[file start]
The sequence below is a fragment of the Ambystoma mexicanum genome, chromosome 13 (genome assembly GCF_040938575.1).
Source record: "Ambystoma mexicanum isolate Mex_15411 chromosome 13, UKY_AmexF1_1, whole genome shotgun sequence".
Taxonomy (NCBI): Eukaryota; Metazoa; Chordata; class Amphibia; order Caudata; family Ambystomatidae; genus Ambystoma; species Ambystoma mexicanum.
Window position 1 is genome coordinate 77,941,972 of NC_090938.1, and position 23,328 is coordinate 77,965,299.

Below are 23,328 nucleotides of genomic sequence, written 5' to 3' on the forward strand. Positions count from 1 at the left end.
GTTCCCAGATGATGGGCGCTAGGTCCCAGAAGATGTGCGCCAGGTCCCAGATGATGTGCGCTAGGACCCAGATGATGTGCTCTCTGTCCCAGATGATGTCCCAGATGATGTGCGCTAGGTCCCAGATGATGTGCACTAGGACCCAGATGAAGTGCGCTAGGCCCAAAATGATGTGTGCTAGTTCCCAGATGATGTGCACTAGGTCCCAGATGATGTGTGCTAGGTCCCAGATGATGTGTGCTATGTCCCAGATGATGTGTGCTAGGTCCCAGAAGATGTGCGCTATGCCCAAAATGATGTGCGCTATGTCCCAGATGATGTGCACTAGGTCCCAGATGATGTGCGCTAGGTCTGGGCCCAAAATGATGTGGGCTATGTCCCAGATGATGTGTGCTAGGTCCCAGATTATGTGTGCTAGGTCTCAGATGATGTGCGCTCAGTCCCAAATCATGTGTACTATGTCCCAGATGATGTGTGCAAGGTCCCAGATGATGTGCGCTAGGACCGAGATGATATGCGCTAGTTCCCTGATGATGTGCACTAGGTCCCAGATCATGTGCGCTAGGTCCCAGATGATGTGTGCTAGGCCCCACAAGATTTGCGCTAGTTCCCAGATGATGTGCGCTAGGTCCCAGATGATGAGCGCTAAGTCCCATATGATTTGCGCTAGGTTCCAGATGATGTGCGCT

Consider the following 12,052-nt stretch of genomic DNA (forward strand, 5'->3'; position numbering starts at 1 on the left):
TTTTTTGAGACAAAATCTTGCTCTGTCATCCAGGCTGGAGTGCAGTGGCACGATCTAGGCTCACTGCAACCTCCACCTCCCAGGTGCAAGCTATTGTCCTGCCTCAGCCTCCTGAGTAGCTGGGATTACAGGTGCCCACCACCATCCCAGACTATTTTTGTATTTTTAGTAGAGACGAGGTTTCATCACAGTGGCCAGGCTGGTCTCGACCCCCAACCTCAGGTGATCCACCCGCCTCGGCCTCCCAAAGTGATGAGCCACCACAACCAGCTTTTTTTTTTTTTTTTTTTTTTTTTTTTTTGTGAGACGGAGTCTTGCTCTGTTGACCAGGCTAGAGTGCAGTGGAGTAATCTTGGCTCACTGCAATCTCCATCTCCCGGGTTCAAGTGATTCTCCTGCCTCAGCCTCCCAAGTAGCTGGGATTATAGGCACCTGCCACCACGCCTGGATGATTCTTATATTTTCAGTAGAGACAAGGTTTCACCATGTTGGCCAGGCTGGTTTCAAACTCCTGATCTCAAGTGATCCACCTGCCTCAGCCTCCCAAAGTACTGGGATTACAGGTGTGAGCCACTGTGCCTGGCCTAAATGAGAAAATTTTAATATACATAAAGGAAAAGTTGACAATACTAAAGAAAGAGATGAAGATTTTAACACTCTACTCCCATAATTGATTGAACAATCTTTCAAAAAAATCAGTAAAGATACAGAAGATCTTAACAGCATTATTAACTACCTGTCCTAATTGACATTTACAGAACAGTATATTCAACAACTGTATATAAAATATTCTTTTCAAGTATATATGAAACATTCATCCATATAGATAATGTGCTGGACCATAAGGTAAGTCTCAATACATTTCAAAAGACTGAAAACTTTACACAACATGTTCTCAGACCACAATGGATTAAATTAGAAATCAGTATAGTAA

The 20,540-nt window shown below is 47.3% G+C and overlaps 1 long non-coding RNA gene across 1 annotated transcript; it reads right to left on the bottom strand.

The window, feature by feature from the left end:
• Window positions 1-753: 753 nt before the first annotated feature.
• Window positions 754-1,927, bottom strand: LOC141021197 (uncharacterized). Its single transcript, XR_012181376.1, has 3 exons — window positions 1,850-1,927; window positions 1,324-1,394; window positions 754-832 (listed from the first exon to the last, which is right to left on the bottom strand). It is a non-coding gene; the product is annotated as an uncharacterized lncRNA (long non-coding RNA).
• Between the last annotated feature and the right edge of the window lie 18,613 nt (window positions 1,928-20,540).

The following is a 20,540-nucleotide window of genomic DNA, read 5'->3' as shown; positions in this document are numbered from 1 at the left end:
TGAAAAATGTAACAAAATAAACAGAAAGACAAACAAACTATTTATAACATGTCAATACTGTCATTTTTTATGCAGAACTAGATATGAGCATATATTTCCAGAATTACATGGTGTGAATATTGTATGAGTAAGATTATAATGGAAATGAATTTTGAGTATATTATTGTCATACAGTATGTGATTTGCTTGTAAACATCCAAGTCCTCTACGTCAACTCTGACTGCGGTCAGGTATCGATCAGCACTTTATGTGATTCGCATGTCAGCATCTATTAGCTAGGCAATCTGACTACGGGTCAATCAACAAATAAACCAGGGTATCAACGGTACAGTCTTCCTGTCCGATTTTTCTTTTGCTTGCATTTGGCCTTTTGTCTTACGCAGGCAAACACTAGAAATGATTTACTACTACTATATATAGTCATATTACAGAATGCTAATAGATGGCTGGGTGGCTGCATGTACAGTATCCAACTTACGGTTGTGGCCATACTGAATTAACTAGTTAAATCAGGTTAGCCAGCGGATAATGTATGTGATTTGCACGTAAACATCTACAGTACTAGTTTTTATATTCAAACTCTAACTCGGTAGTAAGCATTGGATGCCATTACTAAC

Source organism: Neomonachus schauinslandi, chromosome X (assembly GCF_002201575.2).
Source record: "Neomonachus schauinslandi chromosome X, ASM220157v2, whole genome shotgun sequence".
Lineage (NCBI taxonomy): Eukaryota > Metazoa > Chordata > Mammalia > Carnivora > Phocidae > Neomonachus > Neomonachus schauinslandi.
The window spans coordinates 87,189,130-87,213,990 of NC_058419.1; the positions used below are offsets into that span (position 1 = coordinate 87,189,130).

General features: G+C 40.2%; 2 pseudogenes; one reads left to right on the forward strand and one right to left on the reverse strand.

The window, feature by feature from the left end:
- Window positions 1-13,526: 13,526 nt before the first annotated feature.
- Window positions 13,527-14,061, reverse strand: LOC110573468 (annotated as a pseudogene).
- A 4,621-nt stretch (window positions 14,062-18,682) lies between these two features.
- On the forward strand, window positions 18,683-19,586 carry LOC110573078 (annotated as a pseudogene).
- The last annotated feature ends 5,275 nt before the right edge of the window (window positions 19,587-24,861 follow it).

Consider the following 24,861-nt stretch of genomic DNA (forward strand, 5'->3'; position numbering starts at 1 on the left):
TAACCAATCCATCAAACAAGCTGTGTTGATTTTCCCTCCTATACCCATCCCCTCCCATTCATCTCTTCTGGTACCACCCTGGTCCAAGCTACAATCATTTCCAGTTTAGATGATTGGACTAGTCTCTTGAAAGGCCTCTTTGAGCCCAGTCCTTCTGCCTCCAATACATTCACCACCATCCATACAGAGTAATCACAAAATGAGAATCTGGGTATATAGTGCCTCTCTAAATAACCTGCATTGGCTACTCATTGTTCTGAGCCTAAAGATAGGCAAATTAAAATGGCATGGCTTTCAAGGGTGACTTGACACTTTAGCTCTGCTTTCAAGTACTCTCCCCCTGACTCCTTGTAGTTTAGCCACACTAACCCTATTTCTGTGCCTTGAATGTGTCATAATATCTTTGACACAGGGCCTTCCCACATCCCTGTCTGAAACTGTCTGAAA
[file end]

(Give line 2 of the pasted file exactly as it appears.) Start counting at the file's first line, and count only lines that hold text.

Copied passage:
Source record: "Ambystoma mexicanum isolate Mex_15411 chromosome 13, UKY_AmexF1_1, whole genome shotgun sequence".